Hundreds of scholars descended on the Memorial Church this week for a three-day conference on the intersection of science and religion that looked for evidence of god in places ranging from chimpanzees to the cosmos.
The conference, called “The Quest for Knowledge, Truth, and Values in Science & Religion: Science and the Spiritual Quest II,” was sponsored by Harvard Divinity School’s Center for World Religions and drew the likes of famed primatologist Jane Goodall and a range of physicists, biologists, and other scientists.
The conference is part of a four-year international effort, collectively called “Science and the Spiritual Quest II,” which brings leading scientists to discuss the connections between their work and their religious beliefs. The Memorial Church conference is the sixth public event in the Science and the Spiritual Quest II series, which has also conducted 16 closed-door workshops. Science and the Spiritual Quest I ran from September 1996 to August 1998.
Science and the Spiritual Quest II aims to break down the traditionally sharp divisions between science and religion and discover where there are points of overlap between religious and scientific teaching, and whether the two disciplines can learn from each other.
The centerpiece of the Memorial Church event was a six-hour telecast and webcast built around three separate panel discussions on the theme “What does it mean to be human?”
In the first of the three discussions, Goodall, who joined the group via satellite from Calgary, Alberta, said that precursors for many human behaviors have been found in her studies of chimpanzees – even behavior such as tool-making, that for years was thought to be a purely human domain. Goodall said she believes that language is the main thing that allowed humans to advance so far from their primate cousins. Language allowed complex communication and the teaching of young about things far away in place and time.
The answer to the question “What does it mean to be human?” was amply illustrated in the events of Sept. 11, Goodall said. In short, it means having the capacity both for far greater evil and far greater good than chimpanzees or any other animal.
“Our brain has enabled us to be both better and worse,” Goodall said. “We have inherited aggressive behavior, but we have also inherited the ability to do good.”
Goodall said she has observed what could be interpreted as a precursor to an animist religion among the chimps when they come upon a spectacular waterfall in the jungle. She said the chimps seem to exhibit a sense of awe, standing in the stream below for 50 minutes at a time and staring at the falling water when they don’t normally like to get wet. They will sometimes sit on a rock and watch the cascade, or swing from a vine into the mist caused by the falling water.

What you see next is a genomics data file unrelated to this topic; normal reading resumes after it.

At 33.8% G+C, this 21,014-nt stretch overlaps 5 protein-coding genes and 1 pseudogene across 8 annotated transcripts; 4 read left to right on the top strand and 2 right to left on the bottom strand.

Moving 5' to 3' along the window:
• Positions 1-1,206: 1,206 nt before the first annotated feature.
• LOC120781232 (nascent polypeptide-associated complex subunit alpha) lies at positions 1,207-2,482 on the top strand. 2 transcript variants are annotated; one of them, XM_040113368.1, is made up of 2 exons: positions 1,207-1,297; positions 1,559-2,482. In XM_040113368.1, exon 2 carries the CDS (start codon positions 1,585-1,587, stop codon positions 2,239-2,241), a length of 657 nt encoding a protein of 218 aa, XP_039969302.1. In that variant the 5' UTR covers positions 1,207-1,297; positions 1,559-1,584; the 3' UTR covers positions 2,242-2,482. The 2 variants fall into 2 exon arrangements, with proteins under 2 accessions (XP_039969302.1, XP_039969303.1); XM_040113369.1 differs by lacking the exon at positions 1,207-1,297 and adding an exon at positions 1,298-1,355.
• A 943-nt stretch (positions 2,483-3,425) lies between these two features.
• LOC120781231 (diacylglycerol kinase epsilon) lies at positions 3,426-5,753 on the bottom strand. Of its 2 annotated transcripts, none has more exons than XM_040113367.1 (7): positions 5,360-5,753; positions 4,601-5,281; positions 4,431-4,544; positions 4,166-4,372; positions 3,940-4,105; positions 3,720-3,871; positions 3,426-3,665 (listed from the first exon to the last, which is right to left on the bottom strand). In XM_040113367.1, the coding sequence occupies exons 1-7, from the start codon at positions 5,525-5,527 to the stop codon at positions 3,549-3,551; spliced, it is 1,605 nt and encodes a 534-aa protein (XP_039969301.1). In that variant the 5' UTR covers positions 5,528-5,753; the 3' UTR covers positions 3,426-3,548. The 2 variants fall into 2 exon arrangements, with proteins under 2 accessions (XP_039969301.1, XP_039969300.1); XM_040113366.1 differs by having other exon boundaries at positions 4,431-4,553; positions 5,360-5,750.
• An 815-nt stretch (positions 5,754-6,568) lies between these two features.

“We find that chimps do have a sense of wonder, of awe,” Goodall said. “I think we can see the roots of some kind of religion from chimp behavior – [inhibited] by their lack of language.”
Joining Goodall on the panel was William Newsome, a neurobiology professor at Stanford University who addressed the issue of where the human spirit begins and where the physiological processes of the brain end. Newsome said that studies have shown many physiological properties of the brain and illustrated the biological underpinnings of personality.
Still, he said, to boil us down to how our neurons function is missing the point. We are greater than the sum of our parts, he said, and science has little to offer when considering what life is all about in making such decisions as whether to relocate across country or how to handle an unruly teenager.
“The most important questions in life are not subject to solution by scientific equation,” Newsome said. “We can, and do, … analyze a potential mate before going ahead and marrying. But in the end if you wait for scientifically valid evidence, you’ll never get married. In marriage, like religion, it’s all about a leap of faith.”